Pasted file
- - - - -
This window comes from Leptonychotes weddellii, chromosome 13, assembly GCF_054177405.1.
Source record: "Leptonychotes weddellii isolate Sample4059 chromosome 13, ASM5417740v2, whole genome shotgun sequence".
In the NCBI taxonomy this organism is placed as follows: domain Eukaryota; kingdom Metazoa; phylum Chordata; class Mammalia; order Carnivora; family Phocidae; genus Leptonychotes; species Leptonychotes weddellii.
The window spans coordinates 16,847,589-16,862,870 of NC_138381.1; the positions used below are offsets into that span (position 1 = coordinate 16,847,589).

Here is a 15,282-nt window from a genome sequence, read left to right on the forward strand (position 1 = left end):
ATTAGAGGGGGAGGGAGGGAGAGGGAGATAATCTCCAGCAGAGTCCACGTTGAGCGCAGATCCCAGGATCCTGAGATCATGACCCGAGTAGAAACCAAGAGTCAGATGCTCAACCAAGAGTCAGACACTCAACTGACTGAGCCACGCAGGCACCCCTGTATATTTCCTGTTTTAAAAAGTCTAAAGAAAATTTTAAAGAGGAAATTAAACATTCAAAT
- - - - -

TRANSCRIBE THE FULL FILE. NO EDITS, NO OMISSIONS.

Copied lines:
This window comes from Leptonychotes weddellii, chromosome 13, assembly GCF_054177405.1.
Source record: "Leptonychotes weddellii isolate Sample4059 chromosome 13, ASM5417740v2, whole genome shotgun sequence".
In the NCBI taxonomy this organism is placed as follows: domain Eukaryota; kingdom Metazoa; phylum Chordata; class Mammalia; order Carnivora; family Phocidae; genus Leptonychotes; species Leptonychotes weddellii.
The window spans coordinates 16,847,589-16,862,870 of NC_138381.1; the positions used below are offsets into that span (position 1 = coordinate 16,847,589).

Here is a 15,282-nt window from a genome sequence, read left to right on the forward strand (position 1 = left end):
ATTAGAGGGGGAGGGAGGGAGAGGGAGATAATCTCCAGCAGAGTCCACGTTGAGCGCAGATCCCAGGATCCTGAGATCATGACCCGAGTAGAAACCAAGAGTCAGATGCTCAACCAAGAGTCAGACACTCAACTGACTGAGCCACGCAGGCACCCCTGTATATTTCCTGTTTTAAAAAGTCTAAAGAAAATTTTAAAGAGGAAATTAAACATTCAAAT